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A free-speech-loving exotic dancer battles a small-town sheriff and bares it all to convince a jury that her "bottomless" dance is art worthy of protection in this sexy dramatic comedy based on an actual 1969 case.
With the Vietnam War still in full-bloom, 1969 was a monumental year -- US astronauts landed on the moon, Woodstock attracted more than 350,000 rock and roll fans, and Orangevale barmaid Susanne Marie Haines exercised right of Free Expression by dancing “bottomless.”
Susanne, a 22-year-old Kentucky native, found herself in cuffs before she could finish the dance on that evening of July 26, but it wasn't the first time she’d been arrested for dancing in various states of undress and it wouldn't be her last. Susanne wasn't gonna let her father, her boss, or even the sheriff tell her what to do once “her mind is made.”
This was important to her. Sometimes you have to break the law to test the law.
Susanne wasn't the only one to find herself in cuffs that night. Also caught up in this precedent-setting legal fight were the club owner Leonard Glancy, a reluctant First Amendment champion, and her “sister” in dance Sheila Brendenson.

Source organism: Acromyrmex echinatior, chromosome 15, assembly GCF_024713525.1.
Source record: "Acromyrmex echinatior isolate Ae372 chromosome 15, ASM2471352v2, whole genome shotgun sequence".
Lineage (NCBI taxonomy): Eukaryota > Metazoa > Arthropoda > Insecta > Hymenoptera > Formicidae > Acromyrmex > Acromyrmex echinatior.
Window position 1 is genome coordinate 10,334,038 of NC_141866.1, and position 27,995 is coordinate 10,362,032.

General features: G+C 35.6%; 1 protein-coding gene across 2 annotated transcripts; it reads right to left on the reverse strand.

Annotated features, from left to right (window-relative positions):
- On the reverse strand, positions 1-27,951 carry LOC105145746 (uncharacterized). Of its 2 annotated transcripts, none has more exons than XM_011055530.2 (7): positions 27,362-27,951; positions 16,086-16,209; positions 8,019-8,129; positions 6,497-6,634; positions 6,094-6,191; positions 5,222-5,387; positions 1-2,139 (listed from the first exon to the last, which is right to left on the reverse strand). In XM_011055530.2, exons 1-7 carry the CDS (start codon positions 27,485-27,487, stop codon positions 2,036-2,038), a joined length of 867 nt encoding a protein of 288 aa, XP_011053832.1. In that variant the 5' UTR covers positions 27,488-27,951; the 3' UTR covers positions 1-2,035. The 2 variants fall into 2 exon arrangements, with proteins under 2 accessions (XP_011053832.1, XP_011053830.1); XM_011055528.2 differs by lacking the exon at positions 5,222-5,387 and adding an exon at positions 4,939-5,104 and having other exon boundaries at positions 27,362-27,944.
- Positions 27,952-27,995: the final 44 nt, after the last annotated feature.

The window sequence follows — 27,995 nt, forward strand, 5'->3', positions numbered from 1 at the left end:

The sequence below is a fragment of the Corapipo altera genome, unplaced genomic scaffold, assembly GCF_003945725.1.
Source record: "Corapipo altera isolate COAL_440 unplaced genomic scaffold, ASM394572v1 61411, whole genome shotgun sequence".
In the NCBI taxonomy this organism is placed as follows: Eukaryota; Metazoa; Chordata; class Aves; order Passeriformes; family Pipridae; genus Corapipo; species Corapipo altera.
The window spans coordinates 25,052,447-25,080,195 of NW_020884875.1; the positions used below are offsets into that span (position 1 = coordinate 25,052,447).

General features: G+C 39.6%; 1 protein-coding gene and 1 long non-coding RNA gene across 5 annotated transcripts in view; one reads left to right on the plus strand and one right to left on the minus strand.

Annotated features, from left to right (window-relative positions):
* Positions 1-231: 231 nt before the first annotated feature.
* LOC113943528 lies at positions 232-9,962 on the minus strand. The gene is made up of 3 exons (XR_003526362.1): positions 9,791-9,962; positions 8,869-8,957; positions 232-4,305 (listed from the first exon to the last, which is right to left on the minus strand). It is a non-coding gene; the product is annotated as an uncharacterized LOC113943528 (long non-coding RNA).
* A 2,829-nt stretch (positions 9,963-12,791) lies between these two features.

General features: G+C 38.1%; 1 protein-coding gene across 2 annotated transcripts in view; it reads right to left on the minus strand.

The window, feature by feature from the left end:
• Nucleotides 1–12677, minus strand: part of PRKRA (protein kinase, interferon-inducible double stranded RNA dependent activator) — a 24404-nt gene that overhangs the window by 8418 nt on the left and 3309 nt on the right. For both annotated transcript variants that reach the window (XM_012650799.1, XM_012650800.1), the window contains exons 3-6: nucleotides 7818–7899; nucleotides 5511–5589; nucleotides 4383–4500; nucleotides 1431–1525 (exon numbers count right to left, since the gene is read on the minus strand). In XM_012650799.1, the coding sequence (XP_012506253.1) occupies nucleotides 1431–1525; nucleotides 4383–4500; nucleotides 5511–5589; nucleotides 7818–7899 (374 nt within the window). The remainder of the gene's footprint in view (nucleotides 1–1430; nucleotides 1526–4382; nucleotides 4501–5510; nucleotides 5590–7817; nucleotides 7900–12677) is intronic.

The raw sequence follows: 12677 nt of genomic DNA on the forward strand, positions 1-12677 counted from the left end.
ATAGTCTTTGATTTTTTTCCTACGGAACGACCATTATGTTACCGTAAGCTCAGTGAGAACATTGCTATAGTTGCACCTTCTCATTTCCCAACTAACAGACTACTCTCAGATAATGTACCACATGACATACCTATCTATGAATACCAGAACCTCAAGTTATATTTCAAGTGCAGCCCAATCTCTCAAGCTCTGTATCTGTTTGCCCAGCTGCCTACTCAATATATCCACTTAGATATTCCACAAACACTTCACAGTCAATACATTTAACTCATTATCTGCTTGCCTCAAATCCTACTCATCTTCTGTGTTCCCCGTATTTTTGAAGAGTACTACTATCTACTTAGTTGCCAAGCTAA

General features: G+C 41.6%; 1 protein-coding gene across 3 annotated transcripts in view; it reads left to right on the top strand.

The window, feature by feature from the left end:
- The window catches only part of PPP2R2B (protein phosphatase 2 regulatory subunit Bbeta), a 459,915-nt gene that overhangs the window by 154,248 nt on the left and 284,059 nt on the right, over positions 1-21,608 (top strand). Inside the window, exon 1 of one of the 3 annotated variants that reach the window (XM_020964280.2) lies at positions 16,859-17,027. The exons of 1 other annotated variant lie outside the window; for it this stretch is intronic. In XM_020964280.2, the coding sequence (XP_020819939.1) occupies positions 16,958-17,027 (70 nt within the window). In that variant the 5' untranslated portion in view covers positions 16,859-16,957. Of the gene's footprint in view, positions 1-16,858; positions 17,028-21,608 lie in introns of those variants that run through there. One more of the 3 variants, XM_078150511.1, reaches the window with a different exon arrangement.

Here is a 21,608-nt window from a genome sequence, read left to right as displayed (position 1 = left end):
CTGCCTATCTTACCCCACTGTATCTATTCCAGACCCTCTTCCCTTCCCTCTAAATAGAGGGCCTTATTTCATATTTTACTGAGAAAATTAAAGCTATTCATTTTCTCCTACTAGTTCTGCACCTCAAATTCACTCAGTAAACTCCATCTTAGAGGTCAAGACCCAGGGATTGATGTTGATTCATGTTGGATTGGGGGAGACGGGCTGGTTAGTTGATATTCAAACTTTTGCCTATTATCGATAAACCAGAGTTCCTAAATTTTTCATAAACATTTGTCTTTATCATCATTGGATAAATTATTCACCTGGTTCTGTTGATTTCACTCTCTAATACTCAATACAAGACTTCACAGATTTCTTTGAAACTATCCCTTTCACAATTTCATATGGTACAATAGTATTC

To clear the girls and Glancy, fresh-faced attorney Ronald Sypnicki has a plan -- convince the the judge to allow the jury to observe the offending dance first hand.
To everyone’s surprise Judge Earl Warren Jr., son of Supreme Court Justice Earl Warren, agrees -- a decision he would quickly regret when the trial become a national media circus. With hers’ and liberty collectively on the line, Susanne takes the stage before the judge, jury, the national media and a packed house of “courtroom” spectators.
The comedic courtroom drama “Pink” promises to seduces audiences with its sexy subject matter while gently caressing the bounds of Free Expression.